In September, co-working giant WeWork will be launching a program called WeWork Space Services in New York City to help small- to medium-sized companies find office space—whether they become WeWork members or not.
While WeWork hasn’t openly billed the program as a brokerage service, some in the industry view the move as a way to change the brokerage business—for the better.
“Brokers are going to have to evolve with this disruption in the industry,” says Billy Woodward, a Denver-based vice president with real estate services firm Transwestern who focuses on office agency leasing.
The launch of WeWork’s new business line comes at a time when the office sector, which has seen waning demand as a result of workstyle changes, has become more service-oriented, with co-working companies offering flexible office space and more services for tenants than traditional office leases.
“I’m surprised they haven’t started this a while earlier, because there are brokers in the world that have mined [WeWork’s] community for tenants,” says Jay Caseley, a partner at ABS Partners Real Estate LLC, a New York-based real estate services firm.
In the announcement of WeWork’s new business, company Chief Growth Officer Dave Fano noted that the program would be a “one-stop solution” for end users. The pilot is also supposed to benefit WeWork’s landlord partners by bringing them new tenants. “WeWork Space Services will allow us to retain our relationships with existing members who would otherwise have left a WeWork space by providing them with alternate real estate solutions, while benefiting from continued access to our network and community,” Fano wrote.
And in this late stage of the real estate cycle, betting on the brokerage business may be a way for WeWork to hedge against a downturn. Some companies may shrink back their excess space or pull back on expansion space, the type WeWork provides, notes Peter Muoio, chief economist with online real estate marketplace Ten-X. “It changes the nature of their revenue cyclicality, to be much more contemporaneous with the cycle,” he says.
But the move into brokerage could also test the relationships between the co-working firm and traditional brokers. Brokers from large, traditional firms have big tenant bases that WeWork would likely want to tap into, notes Peter Leonard, managing consultant at real estate research firm CoStar. For their part, the brokers will likely be watching WeWork’s rapid growth, while also figuring out ways to work together. “I don’t think it’s a good idea to make an enemy of the brokerage community,” Leonard says.
“WeWork Space Services is intended only for the small to medium business segment, the overwhelming majority of whom generally approach WeWork directly. Furthermore, it will not represent tenants if they already have a broker,” a WeWork spokesperson wrote in an email. “As such, we are confident that the strong relationships we enjoy with brokers will not be impacted.”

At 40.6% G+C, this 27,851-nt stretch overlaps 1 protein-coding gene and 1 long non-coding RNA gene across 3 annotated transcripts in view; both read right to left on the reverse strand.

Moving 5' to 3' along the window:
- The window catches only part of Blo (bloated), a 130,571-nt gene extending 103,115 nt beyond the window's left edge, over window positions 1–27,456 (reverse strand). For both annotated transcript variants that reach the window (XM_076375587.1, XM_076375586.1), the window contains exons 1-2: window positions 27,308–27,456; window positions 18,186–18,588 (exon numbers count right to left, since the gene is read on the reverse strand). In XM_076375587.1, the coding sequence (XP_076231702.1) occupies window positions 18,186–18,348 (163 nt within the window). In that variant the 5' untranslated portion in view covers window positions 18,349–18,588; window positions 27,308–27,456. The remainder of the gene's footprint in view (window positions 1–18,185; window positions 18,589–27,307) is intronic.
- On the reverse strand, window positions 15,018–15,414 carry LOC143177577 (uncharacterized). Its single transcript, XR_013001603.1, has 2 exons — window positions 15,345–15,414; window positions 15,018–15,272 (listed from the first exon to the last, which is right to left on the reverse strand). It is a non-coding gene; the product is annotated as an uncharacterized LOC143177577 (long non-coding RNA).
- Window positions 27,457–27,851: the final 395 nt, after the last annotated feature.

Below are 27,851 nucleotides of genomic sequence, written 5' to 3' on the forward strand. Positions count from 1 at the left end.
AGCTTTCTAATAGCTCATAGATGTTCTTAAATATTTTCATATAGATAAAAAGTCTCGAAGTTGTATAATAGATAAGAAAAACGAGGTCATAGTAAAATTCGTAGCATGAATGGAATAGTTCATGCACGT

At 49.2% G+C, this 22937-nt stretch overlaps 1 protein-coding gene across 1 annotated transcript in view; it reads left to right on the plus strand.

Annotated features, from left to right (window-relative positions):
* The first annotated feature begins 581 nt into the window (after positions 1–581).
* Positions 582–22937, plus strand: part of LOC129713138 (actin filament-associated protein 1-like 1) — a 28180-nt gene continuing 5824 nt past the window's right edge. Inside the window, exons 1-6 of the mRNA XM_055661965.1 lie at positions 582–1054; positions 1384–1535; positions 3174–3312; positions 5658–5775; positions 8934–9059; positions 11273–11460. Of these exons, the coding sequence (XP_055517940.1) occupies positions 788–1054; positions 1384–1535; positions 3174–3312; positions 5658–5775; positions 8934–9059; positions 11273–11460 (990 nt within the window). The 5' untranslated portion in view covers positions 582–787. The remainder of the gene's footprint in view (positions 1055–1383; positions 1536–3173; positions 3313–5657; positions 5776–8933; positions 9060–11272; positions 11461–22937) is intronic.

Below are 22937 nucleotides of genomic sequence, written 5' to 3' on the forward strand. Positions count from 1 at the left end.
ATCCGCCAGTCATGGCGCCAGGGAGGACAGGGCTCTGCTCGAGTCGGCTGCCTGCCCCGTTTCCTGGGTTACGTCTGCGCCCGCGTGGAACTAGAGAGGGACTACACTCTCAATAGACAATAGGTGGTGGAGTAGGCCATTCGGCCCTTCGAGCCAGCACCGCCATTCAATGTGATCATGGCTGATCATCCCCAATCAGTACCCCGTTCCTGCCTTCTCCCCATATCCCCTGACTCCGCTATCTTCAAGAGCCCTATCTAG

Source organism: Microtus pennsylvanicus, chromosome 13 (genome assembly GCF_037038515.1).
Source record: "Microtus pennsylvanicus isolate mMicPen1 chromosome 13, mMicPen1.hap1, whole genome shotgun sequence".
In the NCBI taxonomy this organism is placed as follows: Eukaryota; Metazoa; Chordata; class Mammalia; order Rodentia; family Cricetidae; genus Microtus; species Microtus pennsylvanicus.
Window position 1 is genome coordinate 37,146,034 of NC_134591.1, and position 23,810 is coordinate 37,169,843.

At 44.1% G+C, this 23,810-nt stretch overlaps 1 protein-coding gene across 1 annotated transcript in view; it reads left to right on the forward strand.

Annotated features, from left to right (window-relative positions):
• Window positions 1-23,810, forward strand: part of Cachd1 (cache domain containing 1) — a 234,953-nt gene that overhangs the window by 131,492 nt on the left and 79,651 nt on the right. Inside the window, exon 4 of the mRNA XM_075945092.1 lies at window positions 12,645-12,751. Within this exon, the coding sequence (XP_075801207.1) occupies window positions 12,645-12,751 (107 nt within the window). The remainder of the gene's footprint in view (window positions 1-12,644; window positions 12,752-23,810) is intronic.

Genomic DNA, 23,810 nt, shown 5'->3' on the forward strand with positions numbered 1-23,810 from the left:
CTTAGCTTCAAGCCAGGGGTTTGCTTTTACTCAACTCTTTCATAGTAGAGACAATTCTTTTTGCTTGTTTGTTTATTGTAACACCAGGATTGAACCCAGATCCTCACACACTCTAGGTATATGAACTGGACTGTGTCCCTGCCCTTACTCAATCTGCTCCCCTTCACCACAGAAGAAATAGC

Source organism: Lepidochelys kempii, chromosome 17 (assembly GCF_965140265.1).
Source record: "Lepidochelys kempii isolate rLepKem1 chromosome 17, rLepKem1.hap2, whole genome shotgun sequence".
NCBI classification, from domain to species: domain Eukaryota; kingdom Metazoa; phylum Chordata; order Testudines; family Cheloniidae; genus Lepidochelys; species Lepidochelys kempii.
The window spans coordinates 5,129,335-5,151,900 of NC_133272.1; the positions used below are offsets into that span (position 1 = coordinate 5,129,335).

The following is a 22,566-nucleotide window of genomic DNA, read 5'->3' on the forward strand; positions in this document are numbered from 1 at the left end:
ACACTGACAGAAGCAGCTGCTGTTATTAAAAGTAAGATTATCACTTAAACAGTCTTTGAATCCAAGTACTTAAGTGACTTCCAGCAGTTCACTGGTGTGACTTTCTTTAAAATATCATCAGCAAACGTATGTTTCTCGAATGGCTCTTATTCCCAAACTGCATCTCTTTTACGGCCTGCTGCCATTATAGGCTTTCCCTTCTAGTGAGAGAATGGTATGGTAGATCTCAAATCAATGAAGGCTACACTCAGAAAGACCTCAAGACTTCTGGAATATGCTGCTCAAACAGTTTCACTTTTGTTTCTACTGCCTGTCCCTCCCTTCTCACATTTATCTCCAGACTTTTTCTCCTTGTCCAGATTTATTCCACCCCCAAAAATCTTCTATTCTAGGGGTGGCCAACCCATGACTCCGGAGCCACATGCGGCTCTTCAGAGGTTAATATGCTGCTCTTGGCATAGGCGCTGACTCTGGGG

WeWork currently gives commissions to brokers if they connect the company with tenants through its Broker Partnership Program.
Woodward, of Transwestern, says that brokers can no longer rely on touring clients and trying to close deals with asset managers—now, they have to be consultants. “If we want to be competitive, we have to be in front of it,” he says.
In the announcement post, Fano wrote that the move signals WeWork’s strong belief in the brokerage business. “Brokers are critical partners for WeWork, and we will continue to rely on, and partner with, them to bring clients to our community,” he said.
Caseley, of ABS Partners, says he views WeWork as a respected competitor. “I look forward to working with them, and I hope they bring us some tenants,” he says.
WeWork is primarily based in New York City, where it has 4.3 million sq. ft. of space and represents one of the top tenants in the city, Leonard says. But its size has ballooned over the past several years (the firm was founded in 2010) and in the first quarter of 2018, WeWork was active in 73 cities, Bloomberg reported. In the first quarter of 2017, WeWork was in 40 cities. The firm’s expansion helped its revenue soar 110 percent to $342 million in the first quarter.
In the U.S., WeWork now has 11.8 million sq. ft. of space, though it lags behind Regus plc, another flex office provider, which has 16 million sq. ft. nationally, says Leonard. Other co-working companies that CoStar tracks take up a combined 14 million sq. ft. of space.
WeWork’s expansion has particularly impacted the office sector. For example, Caseley, who focuses on the Midtown South market, has seen administrative tasks shift more to landlords from tenants, and landlords become more service-oriented. This comes with extra costs, and office rents have risen as a result, he says. “It’s hard to keep up with them,” Caseley notes. “Generally, I think it’s for the better and it keeps us more alert.”
WeWork has also started other lines of business recently: it partnered with 2U Inc., an online education provider, to provide students enrolled in online degrees with a place to work; it’s launching a private elementary school inside a New York City WeWork location; and it continues to grow its WeLive business, offering flexible apartment leases to tenants.
Other co-working firms are also growing. Convene, which was started a year earlier than WeWork and focuses on flexible meeting and working space, recently raised $152 million from investors in a Series D round that values the company at more than $500 million, Bloomberg reported.
This article provided by NewsEdge.